Turning to FIG. 6, it depicts one example of the OTW and ITW signal ranges that can be employed to determine a Pacing Rate control signal selected from the Target Rate a higher (in this example) Stair Climbing Rate, and intermediate rates in between these two flat rates. The Tilt Window Deviations in mV vary from the nominal "0" value or 1.000 volts as described above. The Target Rate applies outside the OTW Lower and OTW Upper range values of the Tilt Deviation. A higher Stair Climbing Rate applies within the ITW Upper and ITW Lower range values of the Tilt Deviation. The interpolated intermediate rates prevail in the range of Tilt Deviation values between the ITW Lower and OTW Lower values as well as the ITW Upper and ITW Upper values.
In FIG. 6, the Stair Climbing Rate of 120 bpm exceeds the Target Rate of 90 bpm, and therefore controls, if the Tilt Deviation is within the ITW. Tilt Deviations of 20 mV and 110 mV, for example, fall outside both the Lower and Upper limits of the OTW and ITW, and the pacing rate is therefore controlled by the Target Rate of 90 bpm. A Tilt Deviation of 120 mV falls within the ITW, and the pacing rate is controlled by the Stair Climbing Rate (SCR) of 120 bpm. Within the lower portion of the OTW, between 30-60 mV, the intermediate pacing rate control signal falls between 90-120 bpm. A formula for determining the intermediate pacing rate (IPR) control signal in this range is: ##EQU1##
Similarly, between 80-100 mV, the pacing rate control signal falls between 120-90 bpm. A formula for determining the intermediate pacing rate (IPR) control signal in this range is: ##EQU2##
From the above description, it may be seen that the discrimination between stair climbing and stair descending or walking on a flat surface is sufficient without making a positive determination that the patient is descending steps or a steep incline. The Target Rate suffices as a stair or incline descending pacing rate. If the Target Rate reflects rapid movement, then it will suffice for any of the three activities.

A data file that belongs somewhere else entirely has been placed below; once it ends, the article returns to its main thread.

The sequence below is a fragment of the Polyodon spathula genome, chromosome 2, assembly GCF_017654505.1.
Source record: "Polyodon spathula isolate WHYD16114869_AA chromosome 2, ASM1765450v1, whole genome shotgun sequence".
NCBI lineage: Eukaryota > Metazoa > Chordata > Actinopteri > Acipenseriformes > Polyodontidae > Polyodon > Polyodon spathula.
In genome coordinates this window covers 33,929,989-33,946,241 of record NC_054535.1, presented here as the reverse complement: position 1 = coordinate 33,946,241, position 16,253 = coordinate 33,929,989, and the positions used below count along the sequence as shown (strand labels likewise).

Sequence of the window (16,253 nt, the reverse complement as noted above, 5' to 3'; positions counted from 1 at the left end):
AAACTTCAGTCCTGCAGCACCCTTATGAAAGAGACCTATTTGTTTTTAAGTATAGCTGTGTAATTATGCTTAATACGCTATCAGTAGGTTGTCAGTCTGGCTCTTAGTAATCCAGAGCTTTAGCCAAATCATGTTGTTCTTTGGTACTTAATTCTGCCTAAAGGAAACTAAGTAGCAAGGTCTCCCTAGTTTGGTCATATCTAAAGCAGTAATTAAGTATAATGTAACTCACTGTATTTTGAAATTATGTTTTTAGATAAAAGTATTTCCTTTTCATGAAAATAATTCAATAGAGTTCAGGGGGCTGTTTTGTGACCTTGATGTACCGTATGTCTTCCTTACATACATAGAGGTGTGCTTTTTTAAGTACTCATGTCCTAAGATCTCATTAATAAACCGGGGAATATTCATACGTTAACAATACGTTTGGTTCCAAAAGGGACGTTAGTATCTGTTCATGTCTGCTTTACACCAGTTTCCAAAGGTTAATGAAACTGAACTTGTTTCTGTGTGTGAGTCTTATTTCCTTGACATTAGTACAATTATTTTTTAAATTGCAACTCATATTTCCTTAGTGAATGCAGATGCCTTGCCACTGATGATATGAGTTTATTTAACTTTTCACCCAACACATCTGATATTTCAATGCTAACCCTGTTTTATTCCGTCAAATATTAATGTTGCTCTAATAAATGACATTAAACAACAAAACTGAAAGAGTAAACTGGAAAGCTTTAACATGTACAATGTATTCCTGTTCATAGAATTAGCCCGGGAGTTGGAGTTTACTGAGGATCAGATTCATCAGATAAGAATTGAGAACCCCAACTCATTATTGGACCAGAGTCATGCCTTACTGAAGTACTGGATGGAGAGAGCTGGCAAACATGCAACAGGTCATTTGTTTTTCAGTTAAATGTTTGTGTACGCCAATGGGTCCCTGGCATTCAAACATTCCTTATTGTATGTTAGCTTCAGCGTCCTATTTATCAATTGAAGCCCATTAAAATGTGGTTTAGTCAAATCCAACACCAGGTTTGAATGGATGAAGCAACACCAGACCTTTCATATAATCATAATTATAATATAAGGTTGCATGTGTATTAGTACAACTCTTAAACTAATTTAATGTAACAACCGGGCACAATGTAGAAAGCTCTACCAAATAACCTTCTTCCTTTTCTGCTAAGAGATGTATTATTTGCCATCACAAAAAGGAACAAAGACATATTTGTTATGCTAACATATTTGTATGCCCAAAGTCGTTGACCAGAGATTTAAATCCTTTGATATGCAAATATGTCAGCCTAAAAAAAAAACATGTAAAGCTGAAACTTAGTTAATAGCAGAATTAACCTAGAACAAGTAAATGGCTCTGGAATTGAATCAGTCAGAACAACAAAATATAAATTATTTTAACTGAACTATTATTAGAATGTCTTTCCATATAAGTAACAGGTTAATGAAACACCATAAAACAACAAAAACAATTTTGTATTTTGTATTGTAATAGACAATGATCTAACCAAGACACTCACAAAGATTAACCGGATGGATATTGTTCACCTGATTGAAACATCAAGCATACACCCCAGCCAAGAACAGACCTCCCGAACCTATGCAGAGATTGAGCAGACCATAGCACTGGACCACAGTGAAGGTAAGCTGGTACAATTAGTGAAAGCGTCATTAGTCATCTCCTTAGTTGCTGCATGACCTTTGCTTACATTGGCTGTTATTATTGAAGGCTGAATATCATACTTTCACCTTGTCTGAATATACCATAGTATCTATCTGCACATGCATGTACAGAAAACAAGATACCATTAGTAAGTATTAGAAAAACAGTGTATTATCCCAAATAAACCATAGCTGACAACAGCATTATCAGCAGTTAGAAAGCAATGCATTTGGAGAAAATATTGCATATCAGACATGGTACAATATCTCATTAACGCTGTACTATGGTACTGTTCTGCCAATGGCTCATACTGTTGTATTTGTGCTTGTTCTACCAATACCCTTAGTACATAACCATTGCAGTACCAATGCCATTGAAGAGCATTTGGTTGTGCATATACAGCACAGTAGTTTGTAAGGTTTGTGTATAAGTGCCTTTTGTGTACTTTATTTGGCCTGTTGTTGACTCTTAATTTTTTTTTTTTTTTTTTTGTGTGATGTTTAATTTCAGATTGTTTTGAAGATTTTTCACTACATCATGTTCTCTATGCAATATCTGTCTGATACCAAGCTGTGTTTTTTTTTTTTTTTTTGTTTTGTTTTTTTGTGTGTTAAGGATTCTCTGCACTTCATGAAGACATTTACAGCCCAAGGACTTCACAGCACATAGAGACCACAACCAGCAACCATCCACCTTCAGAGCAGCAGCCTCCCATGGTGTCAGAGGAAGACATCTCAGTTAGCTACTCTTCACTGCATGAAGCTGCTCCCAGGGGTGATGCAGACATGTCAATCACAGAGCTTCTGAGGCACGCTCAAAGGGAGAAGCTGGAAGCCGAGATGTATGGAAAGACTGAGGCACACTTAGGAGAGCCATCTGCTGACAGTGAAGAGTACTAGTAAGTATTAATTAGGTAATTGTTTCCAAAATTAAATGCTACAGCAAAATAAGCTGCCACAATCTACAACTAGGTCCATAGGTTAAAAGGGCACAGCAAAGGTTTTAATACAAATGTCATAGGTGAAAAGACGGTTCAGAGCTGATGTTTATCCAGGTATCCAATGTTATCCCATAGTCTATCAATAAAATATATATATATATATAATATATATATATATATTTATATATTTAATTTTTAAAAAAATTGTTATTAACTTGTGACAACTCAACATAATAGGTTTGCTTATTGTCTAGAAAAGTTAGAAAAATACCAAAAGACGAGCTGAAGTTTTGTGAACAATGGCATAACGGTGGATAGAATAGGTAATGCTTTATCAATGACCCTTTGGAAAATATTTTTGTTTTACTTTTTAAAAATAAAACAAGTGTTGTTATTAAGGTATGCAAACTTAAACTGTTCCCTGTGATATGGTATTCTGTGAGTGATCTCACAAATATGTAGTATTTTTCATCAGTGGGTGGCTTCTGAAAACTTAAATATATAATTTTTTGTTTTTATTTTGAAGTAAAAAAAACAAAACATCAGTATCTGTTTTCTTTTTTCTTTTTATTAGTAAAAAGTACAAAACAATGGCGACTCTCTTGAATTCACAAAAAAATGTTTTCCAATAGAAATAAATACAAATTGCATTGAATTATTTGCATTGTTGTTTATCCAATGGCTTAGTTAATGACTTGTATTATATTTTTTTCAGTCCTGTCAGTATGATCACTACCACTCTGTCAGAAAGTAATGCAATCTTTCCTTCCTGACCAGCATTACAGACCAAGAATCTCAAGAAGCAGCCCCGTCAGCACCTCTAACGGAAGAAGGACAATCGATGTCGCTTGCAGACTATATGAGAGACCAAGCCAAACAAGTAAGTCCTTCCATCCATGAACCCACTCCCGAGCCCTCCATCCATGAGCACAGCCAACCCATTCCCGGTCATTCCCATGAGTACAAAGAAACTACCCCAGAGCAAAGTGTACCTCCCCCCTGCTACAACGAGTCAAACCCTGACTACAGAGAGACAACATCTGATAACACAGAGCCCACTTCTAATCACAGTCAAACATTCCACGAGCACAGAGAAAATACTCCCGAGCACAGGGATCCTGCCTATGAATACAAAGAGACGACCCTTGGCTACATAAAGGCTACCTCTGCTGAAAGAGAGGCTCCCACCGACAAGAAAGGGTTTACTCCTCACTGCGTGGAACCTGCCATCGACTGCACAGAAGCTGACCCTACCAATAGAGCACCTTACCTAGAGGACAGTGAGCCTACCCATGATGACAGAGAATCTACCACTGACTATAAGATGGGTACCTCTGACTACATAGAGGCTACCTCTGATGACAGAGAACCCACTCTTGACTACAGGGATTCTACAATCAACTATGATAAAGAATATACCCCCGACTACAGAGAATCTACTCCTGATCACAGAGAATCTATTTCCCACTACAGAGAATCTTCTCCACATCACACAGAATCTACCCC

Referring back to FIG. 1, the Target Rate, Stair Climbing Rate or the intermediate pacing rate derived in this fashion provide pacing rate control signals derived from the determination of the patient body posture and the patient activity level correlated to the physiologic demand on the patient's heart from which physiologic escape intervals establishing the physiologic pacing rate are developed by the digital controller/timer circuit 40 and the microcomputer circuit 34 operating as described above. The pacing pulses are generated by the output amplifier circuit 36 at the physiologic pacing rate, and are applied to the patient's heart 10 through the leads 12 and 14.
Turning now to FIGS. 7-9, they depict, in graphical form, the Tilt Deviation distributions achieved in 19 strap-on tests of test subjects derived using the above process during stair climbing, stair descending and normal walking. The three distributions demonstrate the sensitivity of the discrimination that can be achieved from the DC component of the output signal of the DC accelerometer.
The data derived from a strap-on test of a volunteer subject engaged in walking, resting, climbing upstairs, resting, descending stairs and again resting over time is also depicted in FIG. 10. The target pacing rate (without discrimination) and the stair climbing rate (with discrimination) generated following the above algorithm from the output signals of the A-P DC accelerometer 74 are depicted. As can be seen, the stair climbing rate increase is appropriately effected without inappropriately increasing the stair descending pacing rate.